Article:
Did the Greeks and Romans believe their myths about winged horses, goddesses, and golden apples? How are myths related to the religious, political, and social world of Greece and Rome? This course examines Greek and Roman myths from a variety of theoretical perspectives in order to understand their meaning in the ancient world and their enduring influence in Western literature and art.
REL 220 The Medieval Year
This course explores daily life and community in the Middle Ages through festivals, holidays, and marking the passage of the seasons. First, students are introduced to the format of both the natural and ritual year, and how individuals and groups responded to environmental factors. Second, they consider the role of such seasonal rituals as a means of creating social cohesion and coercion. Medieval festivals and holidays were not just fun: they frequently sought to impose specific visions of social and religious order on participants (and those who were excluded). Third, students reflect on how holidays and communal rituals still have power to shape community, identity, and belonging in contemporary society. The course helps students learn about medieval religious and cultural practices in a critical manner; while focusing on Christian traditions, they also consider Jewish and Muslim customs in a broader European context. Recommended background: prior coursework on the pre-modern world.
REL 221 Venice to Tokyo: Religion and Trade along the Spice and Silk Routes
This course examines the intersection of religion and trade along the silk and spice routes that linked Venice and Istanbul with Isfahan, Malacca, Nanjing, and Tokyo in the medieval and early modern periods (800-1800 C.E.). Adherents of Christianity, Judaism, Islam, Hinduism, Buddhism, Daoism, Confucianism, and other spiritual traditions traversed these trade routes as merchants, diplomats, and pilgrims. As cultural brokers connecting Europe, the Middle East, and East Asia, these merchants transmitted objects as diverse as silk textiles, relics, and texts on philosophy and ethics. This course follows the transfer of culture and commerce along these trade routes, focusing on a key thematic question: How are urban economies impacted by religion and culture?
REL 225 Rituals, Sentiments, and Gods: Religion in Ancient Greece
An anthropological approach to ancient Greek religion in which archeological, literary, and art-historical sources are examined to gain an understanding of religion in ancient Greek society. Topics explored include cosmology, polytheism, mystery cults, civic religion, ecstasy, sacrifice, pollution, dreams, and funerary customs.
REL 233 Literary Representations of the Africana Religions
Using the literatures of African and African-descended peoples, this course examines the religions-traditional/indigenous, Christian, Islamic, and so-called “syncretic”-from the continent and the diaspora. The selected works may represent the religious traditions, rituals, and practices of the Yoruba, Shona, Asante, Tswana, as well as African Independent Churches, Rastafari, and followers of Vodun, Santería, Candomblé, and related religions. Students approach texts-novels, short stories, dramas, films and poems-as literary productions and not just media to convey information about the religions they represent. This course is also attentive to contexts; students examine the sacred symbol systems represented as well as the historical era depicted and the literary traditions and cultures that produce them. Recommended background: course work in Africana or religious studies.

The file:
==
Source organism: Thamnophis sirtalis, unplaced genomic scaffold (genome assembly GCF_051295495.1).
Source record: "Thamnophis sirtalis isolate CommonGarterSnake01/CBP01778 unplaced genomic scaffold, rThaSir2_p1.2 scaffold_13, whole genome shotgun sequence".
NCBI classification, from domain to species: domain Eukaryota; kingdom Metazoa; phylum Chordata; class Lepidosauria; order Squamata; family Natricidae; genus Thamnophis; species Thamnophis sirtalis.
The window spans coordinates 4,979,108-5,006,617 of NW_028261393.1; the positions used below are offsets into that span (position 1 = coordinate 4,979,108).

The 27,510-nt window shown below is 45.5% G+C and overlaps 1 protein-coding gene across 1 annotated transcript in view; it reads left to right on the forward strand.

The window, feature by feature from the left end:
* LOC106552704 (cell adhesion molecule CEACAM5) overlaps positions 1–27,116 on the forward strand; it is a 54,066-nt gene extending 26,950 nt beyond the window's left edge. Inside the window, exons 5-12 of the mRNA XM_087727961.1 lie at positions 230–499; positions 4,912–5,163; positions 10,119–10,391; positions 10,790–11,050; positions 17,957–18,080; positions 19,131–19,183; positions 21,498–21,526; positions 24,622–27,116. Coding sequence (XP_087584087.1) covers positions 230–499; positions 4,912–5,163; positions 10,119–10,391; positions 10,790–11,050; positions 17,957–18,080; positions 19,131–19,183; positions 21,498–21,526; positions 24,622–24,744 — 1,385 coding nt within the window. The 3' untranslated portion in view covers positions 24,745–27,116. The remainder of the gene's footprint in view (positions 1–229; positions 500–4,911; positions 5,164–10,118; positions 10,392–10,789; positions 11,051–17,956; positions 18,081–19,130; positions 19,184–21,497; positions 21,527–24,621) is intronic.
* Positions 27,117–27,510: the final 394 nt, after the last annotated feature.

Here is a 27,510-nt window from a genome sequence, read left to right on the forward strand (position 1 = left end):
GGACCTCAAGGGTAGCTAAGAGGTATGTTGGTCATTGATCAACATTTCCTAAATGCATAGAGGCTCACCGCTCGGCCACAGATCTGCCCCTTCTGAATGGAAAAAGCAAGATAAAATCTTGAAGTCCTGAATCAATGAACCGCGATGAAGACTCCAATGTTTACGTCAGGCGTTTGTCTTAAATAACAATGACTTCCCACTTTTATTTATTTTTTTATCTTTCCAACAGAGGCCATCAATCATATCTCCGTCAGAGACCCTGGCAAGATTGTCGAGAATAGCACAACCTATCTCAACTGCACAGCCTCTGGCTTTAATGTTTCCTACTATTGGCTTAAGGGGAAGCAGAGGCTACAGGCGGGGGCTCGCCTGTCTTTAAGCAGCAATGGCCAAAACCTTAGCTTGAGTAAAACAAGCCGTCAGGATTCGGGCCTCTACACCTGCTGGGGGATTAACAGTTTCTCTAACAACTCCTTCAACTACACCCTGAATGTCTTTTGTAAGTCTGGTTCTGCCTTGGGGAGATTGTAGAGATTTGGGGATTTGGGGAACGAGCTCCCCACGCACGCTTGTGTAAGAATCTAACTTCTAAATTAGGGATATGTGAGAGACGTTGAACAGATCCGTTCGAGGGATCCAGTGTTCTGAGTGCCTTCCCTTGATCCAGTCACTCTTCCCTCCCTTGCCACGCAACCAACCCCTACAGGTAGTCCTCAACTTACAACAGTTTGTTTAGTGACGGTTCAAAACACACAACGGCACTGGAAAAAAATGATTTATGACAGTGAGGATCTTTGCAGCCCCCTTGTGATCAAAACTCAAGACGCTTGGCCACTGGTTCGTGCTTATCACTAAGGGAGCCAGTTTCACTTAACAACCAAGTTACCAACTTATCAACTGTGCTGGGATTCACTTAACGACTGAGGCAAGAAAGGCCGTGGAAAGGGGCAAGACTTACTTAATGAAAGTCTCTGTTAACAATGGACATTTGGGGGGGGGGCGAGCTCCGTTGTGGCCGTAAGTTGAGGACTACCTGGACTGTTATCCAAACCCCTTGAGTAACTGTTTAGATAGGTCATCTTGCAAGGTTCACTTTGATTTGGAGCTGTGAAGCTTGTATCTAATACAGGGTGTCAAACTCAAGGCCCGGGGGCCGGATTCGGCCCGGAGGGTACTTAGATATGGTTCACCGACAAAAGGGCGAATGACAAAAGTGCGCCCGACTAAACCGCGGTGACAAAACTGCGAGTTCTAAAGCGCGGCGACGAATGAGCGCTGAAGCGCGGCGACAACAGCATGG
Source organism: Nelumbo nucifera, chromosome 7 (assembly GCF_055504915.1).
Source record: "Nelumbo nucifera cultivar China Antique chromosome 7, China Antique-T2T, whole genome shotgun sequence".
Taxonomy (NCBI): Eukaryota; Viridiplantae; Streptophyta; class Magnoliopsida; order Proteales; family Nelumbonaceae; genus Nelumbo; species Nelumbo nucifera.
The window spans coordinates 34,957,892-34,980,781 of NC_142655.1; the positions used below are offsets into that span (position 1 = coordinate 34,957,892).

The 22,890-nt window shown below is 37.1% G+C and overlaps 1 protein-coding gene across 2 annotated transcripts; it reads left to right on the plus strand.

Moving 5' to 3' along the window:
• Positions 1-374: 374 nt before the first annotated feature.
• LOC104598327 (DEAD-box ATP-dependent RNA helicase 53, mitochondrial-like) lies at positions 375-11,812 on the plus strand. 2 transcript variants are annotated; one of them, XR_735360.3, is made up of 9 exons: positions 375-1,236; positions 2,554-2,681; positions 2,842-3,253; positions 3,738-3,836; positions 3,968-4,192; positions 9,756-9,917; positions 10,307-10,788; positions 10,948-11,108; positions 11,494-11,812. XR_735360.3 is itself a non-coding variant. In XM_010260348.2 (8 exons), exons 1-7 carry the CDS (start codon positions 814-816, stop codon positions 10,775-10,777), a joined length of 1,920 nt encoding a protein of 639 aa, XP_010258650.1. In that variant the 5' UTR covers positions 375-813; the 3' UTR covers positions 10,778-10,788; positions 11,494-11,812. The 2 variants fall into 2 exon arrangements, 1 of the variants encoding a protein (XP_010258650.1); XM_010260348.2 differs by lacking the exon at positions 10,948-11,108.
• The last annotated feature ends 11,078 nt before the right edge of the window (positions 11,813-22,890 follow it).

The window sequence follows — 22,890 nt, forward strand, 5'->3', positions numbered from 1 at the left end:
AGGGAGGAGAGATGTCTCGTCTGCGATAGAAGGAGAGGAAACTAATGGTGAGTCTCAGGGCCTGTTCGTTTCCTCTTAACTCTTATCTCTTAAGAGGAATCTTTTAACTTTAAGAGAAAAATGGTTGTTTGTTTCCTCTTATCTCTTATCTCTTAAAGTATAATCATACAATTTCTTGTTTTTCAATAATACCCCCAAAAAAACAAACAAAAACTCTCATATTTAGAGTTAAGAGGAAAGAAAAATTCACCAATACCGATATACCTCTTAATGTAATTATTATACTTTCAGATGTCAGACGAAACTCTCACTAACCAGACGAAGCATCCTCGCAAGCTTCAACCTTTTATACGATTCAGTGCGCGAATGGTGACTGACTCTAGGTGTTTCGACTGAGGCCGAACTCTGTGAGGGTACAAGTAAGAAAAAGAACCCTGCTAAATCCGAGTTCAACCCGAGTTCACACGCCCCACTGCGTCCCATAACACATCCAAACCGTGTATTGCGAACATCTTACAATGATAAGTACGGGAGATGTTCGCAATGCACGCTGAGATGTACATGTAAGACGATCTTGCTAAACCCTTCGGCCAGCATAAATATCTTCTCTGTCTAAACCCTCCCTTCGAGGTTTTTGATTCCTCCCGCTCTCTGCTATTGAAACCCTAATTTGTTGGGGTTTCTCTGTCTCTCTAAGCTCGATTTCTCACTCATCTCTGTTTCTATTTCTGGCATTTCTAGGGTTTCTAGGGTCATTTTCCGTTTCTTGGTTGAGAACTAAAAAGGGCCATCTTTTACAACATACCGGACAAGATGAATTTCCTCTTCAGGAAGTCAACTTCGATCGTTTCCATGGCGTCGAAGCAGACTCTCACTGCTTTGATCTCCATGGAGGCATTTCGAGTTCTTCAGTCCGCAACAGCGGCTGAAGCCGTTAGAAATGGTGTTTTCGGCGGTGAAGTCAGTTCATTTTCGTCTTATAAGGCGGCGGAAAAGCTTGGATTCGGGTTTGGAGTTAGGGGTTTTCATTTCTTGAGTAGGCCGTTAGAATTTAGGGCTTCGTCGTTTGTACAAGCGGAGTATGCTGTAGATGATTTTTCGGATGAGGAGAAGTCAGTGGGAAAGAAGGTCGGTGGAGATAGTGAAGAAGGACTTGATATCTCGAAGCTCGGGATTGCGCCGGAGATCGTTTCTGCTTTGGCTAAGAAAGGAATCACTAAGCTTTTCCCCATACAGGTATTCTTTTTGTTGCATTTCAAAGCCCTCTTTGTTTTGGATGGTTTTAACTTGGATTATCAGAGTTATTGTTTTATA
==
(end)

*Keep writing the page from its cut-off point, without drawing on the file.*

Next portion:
REL 235 Introduction to the Hebrew Bible
What is the Hebrew Bible (Christianity’s Old Testament and Judaism’s Tanakh)? This course centers perspectives of BIPOC biblical scholars who employ a range of scholarly tools and methods for exploring the content and genres of major books of the Hebrew Bible – including Genesis, Exodus, Leviticus, Numbers, Deuteronomy, Joshua, Judges, Samuel, and Kings-with brief forays into selected Prophets and Wisdom literature. Topics include theories about the composition and sociopolitical contexts of the writings, the events and ideas they narrate, and the use of scripture in sustaining and contesting modern social practices, especially those related to colonization, cultural violence, and race/gender disparities.
REL 236 Introduction to the New Testament
Readings in the New Testament and related early Jewish and Christian literature. Topics include first-century Jews and Judaism; Jesus’ life, death, and teaching in the context of the Roman Mediterranean; the shaping of Jesus traditions in the early Church; the diversity of ideas about salvation; and women in the Jesus movement and the early Church. Attention is given, throughout the course, to ways in which the New Testament has been used to sustain and contest modern social practices, especially those related to colonization, cultural violence, and race/gender disparities.